A viral video about a student of Queens’ College, Yaba caught my attention today as I went about my own hustle and having thought about the whole scenario and outcome of my modest findings and also as a concerned father, I am compelled to react.

My reaction is a sum of my experience in 2 Nigerian secondary schools and what I have seen as a true representation of what a school should look like especially in the areas of care for students, protection of students, delivery of lessons and providing guidance to students.

I tried to provide answers to a number of questions that crossed my mind as I ponder over the nothin to write home about incident.

First, what was the mother doing with her daughter on a Tuesday reporting back to school?

I had reasons to assume she, the student, must have been away from school to attend a family function or spend the weekend with her family as an average student in the boarding house would yearn. I then thought she must have overstayed the permitted vacation days and the mother felt the need to bring her in and give explanations plus, with the level of insecurity in the country, there may be a compelling need to get her daughter to school in one piece before returning home.

Second, what is the fuss about fixing eyelashes?

I expect this to flow straight from the moral point of view. Our expectation as parents and moral beliefs may vary but I have no doubt a vast majority would frown at a secondary school student going about with eyelashes within the school compound. So, to be very clear, I do not agree with wanting to show up in school adorning eyelashes.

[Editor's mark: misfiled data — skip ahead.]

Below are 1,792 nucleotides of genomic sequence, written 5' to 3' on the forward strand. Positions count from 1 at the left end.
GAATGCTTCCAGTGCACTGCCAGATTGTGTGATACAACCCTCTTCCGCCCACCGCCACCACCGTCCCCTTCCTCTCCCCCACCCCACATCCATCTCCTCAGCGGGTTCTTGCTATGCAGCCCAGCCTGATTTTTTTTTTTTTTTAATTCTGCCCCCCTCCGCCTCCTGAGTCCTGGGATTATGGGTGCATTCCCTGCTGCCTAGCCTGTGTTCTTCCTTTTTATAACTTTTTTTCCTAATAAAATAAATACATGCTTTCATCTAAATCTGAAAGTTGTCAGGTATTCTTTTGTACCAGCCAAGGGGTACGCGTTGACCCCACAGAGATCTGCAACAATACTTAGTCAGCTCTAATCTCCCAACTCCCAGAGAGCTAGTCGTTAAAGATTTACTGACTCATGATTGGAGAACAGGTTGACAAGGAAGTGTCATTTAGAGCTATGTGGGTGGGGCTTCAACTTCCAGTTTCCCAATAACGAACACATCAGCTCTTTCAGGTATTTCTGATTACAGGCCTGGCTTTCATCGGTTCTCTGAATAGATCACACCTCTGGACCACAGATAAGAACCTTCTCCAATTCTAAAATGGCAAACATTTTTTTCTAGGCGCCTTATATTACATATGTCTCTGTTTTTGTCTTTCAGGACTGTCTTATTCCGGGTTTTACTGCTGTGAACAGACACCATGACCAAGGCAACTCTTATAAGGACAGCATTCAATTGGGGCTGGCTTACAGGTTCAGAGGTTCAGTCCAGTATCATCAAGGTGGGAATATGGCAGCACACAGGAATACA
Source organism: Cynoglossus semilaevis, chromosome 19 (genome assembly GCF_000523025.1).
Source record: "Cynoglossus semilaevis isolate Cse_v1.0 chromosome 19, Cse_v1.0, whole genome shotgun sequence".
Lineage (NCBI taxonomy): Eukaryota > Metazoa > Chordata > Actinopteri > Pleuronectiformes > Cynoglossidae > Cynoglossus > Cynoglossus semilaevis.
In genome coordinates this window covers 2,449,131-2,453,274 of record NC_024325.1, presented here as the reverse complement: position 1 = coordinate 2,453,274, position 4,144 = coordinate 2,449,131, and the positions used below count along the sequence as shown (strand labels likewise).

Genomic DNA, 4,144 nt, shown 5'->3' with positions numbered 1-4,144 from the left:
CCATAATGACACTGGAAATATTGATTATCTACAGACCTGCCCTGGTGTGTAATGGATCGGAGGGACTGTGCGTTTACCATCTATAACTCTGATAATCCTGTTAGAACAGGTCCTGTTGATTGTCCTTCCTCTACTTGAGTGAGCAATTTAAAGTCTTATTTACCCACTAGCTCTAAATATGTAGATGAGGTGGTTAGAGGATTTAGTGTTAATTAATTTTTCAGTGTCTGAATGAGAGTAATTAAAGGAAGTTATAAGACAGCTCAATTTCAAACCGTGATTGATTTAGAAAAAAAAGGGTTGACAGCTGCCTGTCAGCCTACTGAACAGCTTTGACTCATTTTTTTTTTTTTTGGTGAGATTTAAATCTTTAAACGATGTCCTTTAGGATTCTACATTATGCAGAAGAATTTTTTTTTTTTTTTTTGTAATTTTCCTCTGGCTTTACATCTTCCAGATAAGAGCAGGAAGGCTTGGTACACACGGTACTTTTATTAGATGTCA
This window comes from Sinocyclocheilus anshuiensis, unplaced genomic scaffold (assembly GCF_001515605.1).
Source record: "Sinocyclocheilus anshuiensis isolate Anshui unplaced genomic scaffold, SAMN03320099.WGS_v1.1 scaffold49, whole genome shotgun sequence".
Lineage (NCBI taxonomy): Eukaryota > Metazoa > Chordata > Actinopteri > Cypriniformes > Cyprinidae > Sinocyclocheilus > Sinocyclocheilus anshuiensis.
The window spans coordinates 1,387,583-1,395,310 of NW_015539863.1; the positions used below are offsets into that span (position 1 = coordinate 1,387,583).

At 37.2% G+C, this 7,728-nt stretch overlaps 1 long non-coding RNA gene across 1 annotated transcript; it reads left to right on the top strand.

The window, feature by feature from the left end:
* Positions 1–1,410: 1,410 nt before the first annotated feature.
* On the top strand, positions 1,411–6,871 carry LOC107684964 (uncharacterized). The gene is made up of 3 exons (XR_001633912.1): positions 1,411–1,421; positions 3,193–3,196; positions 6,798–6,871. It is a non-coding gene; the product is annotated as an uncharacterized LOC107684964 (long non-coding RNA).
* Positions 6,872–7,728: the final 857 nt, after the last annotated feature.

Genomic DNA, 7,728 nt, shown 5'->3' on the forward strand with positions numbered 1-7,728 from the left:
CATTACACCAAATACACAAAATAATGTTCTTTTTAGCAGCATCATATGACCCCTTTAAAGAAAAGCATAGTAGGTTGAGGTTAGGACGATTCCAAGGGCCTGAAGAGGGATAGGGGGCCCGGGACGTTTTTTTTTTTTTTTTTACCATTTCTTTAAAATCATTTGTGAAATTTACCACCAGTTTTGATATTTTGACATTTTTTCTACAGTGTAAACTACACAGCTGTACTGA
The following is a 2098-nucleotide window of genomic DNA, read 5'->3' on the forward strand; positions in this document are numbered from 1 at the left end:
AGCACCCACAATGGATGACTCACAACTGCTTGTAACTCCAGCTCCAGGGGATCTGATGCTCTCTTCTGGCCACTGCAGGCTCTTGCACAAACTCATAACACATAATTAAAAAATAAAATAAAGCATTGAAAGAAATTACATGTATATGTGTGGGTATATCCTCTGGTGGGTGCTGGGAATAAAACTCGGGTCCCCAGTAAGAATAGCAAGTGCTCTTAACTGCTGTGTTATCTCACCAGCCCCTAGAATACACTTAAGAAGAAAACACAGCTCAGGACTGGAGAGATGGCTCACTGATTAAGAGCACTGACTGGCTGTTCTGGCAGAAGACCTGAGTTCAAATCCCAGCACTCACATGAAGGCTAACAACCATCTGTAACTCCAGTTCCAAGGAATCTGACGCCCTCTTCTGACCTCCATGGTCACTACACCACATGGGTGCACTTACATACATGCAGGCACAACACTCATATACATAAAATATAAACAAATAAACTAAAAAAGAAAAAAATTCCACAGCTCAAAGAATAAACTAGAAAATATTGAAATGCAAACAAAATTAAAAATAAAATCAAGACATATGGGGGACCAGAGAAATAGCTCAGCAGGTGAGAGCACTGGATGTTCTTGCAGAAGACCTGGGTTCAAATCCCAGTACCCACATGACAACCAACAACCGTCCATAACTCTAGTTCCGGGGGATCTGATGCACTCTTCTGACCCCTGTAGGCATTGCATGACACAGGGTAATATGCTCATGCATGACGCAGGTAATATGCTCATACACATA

You mush have noticed I mentioned SCHOOL every time I referred to the eyelashes.

This innocent girl was not even on the premises yet and as such can not be said to have done anything wrong in my opinion. If the mother brought her to school, it would suffice to say she was well in custody of her mum and still her mum’s responsibility until such is officially transferred to the school authority when the student must have been appropriately signed in to have returned to school. So, again, why attack a student on the street of Lagos especially by people one would have expected should protect her.